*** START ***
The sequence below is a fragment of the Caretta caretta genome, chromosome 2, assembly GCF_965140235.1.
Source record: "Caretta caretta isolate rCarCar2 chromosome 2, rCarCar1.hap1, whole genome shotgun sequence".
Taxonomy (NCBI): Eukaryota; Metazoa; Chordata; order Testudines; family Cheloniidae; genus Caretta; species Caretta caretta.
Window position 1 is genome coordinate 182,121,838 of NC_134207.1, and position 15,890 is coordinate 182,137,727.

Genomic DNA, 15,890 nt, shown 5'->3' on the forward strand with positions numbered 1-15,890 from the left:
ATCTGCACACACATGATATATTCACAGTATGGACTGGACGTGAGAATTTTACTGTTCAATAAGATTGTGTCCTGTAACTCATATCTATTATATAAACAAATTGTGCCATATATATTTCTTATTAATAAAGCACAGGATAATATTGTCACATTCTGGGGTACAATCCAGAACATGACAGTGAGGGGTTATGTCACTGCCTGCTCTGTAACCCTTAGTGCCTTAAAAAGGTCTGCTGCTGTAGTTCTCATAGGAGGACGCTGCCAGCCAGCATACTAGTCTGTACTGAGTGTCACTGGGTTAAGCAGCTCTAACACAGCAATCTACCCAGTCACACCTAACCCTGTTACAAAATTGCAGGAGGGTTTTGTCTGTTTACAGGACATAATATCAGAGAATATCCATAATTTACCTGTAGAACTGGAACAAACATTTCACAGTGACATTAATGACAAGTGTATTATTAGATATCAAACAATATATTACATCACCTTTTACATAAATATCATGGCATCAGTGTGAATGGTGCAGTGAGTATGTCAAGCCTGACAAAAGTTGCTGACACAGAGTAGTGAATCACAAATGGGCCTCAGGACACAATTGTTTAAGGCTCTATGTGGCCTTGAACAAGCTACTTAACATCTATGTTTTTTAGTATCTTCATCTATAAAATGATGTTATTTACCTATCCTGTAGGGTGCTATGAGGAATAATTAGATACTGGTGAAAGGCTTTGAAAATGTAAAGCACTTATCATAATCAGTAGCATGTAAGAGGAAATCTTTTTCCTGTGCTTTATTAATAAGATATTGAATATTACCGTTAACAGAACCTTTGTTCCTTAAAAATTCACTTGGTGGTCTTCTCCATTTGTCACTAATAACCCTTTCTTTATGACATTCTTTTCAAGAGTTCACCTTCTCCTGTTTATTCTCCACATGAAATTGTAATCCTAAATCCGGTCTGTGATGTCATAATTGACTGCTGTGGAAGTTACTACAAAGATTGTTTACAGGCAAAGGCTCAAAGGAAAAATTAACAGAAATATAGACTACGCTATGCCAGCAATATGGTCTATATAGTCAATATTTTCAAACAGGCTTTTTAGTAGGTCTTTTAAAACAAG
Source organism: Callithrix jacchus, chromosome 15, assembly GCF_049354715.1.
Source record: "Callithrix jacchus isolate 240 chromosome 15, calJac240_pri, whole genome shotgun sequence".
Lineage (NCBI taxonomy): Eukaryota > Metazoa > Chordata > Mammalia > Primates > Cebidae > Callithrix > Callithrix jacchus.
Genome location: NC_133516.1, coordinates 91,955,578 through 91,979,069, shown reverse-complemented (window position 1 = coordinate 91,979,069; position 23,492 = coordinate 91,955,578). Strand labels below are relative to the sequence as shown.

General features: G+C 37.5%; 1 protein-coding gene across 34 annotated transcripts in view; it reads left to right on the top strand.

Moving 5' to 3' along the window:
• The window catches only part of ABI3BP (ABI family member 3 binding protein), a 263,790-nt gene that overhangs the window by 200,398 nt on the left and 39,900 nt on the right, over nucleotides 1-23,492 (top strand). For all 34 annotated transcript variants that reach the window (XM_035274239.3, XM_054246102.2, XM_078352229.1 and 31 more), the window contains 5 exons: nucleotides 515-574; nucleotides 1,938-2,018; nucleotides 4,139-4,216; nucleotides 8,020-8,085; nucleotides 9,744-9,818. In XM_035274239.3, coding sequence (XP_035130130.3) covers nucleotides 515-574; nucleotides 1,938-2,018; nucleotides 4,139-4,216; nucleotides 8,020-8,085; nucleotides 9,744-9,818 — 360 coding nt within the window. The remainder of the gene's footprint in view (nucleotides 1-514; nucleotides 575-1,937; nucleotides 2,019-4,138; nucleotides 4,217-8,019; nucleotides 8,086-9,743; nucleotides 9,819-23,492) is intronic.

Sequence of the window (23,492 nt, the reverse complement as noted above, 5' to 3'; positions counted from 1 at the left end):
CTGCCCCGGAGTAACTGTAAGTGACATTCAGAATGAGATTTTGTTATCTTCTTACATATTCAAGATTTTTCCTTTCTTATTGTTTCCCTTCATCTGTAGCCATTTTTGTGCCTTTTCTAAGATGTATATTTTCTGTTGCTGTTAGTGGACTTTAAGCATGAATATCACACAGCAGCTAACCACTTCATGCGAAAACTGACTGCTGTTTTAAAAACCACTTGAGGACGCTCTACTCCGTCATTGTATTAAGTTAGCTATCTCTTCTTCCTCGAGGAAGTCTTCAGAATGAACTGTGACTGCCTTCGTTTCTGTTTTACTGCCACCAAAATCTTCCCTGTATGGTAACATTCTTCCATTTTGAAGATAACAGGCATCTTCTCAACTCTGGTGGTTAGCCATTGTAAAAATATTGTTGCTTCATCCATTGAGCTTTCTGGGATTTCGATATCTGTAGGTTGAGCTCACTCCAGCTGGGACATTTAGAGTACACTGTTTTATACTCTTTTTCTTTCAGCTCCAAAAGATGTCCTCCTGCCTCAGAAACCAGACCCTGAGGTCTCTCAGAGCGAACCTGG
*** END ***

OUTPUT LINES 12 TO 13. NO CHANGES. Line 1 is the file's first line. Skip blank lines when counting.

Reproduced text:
Moving 5' to 3' along the window:
• The window catches only part of ABI3BP (ABI family member 3 binding protein), a 263,790-nt gene that overhangs the window by 200,398 nt on the left and 39,900 nt on the right, over nucleotides 1-23,492 (top strand). For all 34 annotated transcript variants that reach the window (XM_035274239.3, XM_054246102.2, XM_078352229.1 and 31 more), the window contains 5 exons: nucleotides 515-574; nucleotides 1,938-2,018; nucleotides 4,139-4,216; nucleotides 8,020-8,085; nucleotides 9,744-9,818. In XM_035274239.3, coding sequence (XP_035130130.3) covers nucleotides 515-574; nucleotides 1,938-2,018; nucleotides 4,139-4,216; nucleotides 8,020-8,085; nucleotides 9,744-9,818 — 360 coding nt within the window. The remainder of the gene's footprint in view (nucleotides 1-514; nucleotides 575-1,937; nucleotides 2,019-4,138; nucleotides 4,217-8,019; nucleotides 8,086-9,743; nucleotides 9,819-23,492) is intronic.